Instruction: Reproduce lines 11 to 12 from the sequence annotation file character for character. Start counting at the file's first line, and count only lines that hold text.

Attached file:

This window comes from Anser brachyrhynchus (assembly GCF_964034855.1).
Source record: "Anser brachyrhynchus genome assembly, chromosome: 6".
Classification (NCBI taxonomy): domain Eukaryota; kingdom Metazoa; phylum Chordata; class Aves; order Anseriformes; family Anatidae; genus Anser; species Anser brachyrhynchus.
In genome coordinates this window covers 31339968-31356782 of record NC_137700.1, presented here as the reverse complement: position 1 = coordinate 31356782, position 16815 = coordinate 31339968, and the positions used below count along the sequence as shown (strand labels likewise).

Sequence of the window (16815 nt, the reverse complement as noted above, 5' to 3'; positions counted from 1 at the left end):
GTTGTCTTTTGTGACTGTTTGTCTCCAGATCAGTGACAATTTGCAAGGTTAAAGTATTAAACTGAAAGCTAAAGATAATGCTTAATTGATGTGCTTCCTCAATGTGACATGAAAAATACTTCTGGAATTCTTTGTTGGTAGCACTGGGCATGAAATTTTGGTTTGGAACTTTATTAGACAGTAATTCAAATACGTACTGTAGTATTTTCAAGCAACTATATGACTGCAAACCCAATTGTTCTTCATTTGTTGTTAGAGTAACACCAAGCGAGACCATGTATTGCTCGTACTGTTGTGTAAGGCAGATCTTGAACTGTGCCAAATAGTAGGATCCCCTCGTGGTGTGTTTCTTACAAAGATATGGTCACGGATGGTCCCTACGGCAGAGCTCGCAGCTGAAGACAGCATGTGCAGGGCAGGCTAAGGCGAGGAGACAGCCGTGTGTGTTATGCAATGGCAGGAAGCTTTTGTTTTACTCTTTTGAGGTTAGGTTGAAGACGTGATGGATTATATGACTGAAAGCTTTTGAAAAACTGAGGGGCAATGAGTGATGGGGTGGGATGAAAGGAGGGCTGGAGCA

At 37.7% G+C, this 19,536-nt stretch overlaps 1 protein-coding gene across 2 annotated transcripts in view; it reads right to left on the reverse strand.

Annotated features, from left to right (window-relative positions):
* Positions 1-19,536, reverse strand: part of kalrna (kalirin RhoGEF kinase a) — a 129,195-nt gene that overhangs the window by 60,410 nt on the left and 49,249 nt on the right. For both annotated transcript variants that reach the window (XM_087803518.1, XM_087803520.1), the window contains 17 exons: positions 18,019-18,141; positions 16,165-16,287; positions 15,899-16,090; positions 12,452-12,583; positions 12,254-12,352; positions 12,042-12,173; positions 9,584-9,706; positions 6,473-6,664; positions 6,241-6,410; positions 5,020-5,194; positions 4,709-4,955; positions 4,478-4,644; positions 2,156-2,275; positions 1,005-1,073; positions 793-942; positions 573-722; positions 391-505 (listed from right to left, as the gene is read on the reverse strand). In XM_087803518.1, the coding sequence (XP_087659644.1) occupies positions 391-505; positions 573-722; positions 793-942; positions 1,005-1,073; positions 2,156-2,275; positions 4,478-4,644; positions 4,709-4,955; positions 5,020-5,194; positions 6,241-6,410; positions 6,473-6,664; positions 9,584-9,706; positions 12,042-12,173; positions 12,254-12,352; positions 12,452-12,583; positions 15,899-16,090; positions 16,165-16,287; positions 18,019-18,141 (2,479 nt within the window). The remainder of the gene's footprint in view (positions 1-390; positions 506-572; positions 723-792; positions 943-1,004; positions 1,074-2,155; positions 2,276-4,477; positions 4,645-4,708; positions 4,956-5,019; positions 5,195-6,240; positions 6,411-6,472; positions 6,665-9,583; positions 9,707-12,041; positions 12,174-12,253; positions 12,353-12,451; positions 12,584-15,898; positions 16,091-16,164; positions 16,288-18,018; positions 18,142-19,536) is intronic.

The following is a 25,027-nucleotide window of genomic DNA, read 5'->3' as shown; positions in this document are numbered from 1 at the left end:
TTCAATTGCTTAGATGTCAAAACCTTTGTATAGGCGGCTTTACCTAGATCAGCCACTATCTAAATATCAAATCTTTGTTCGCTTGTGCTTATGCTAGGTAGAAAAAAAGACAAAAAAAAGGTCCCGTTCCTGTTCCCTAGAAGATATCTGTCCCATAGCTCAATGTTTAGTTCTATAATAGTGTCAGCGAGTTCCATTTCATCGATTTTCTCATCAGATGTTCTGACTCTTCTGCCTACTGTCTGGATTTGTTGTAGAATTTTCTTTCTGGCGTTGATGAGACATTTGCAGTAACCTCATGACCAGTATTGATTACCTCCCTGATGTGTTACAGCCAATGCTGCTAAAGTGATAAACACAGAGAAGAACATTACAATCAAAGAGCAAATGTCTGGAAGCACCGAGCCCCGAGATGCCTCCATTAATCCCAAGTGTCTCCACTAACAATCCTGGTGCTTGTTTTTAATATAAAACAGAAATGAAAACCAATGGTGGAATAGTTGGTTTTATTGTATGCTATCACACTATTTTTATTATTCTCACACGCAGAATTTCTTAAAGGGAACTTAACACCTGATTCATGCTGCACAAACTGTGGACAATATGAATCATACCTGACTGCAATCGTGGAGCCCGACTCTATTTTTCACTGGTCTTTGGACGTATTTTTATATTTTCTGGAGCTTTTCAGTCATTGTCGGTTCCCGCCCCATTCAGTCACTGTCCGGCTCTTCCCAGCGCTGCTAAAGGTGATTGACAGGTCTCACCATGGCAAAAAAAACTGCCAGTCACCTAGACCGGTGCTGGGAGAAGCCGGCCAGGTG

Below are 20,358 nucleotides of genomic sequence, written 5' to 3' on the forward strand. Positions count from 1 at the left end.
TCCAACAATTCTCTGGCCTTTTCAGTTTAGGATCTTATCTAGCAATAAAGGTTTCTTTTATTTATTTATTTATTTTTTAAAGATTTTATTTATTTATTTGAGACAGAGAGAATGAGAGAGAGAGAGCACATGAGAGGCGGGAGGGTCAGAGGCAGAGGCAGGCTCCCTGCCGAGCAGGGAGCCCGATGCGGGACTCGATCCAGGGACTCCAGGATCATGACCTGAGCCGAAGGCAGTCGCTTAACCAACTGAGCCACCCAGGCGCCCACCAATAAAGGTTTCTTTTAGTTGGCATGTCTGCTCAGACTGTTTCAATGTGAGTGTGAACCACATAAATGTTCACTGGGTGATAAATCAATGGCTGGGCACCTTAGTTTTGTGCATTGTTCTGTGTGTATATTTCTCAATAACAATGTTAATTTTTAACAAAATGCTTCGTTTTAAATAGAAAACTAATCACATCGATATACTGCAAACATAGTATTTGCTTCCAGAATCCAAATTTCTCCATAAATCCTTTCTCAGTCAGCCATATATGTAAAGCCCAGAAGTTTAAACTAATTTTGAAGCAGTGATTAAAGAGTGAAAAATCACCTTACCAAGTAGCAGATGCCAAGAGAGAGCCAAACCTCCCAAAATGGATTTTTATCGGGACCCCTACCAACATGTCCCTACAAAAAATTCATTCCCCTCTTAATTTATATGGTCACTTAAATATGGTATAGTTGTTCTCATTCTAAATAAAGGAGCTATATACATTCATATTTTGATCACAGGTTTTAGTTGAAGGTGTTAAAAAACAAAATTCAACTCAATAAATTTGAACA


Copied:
TTCAATTGCTTAGATGTCAAAACCTTTGTATAGGCGGCTTTACCTAGATCAGCCACTATCTAAATATCAAATCTTTGTTCGCTTGTGCTTATGCTAGGTAGAAAAAAAGACAAAAAAAAGGTCCCGTTCCTGTTCCCTAGAAGATATCTGTCCCATAGCTCAATGTTTAGTTCTATAATAGTGTCAGCGAGTTCCATTTCATCGATTTTCTCATCAGATGTTCTGACTCTTCTGCCTACTGTCTGGATTTGTTGTAGAATTTTCTTTCTGGCGTTGATGAGACATTTGCAGTAACCTCATGACCAGTATTGATTACCTCCCTGATGTGTTACAGCCAATGCTGCTAAAGTGATAAACACAGAGAAGAACATTACAATCAAAGAGCAAATGTCTGGAAGCACCGAGCCCCGAGATGCCTCCATTAATCCCAAGTGTCTCCACTAACAATCCTGGTGCTTGTTTTTAATATAAAACAGAAATGAAAACCAATGGTGGAATAGTTGGTTTTATTGTATGCTATCACACTATTTTTATTATTCTCACACGCAGAATTTCTTAAAGGGAACTTAACACCTGATTCATGCTGCACAAACTGTGGACAATATGAATCATACCTGACTGCAATCGTGGAGCCCGACTCTATTTTTCACTGGTCTTTGGACGTATTTTTATATTTTCTGGAGCTTTTCAGTCATTGTCGGTTCCCGCCCCATTCAGTCACTGTCCGGCTCTTCCCAGCGCTGCTAAAGGTGATTGACAGGTCTCACCATGGCAAAAAAAACTGCCAGTCACCTAGACCGGTGCTGGGAGAAGCCGGCCAGGTG

Below are 20,358 nucleotides of genomic sequence, written 5' to 3' on the forward strand. Positions count from 1 at the left end.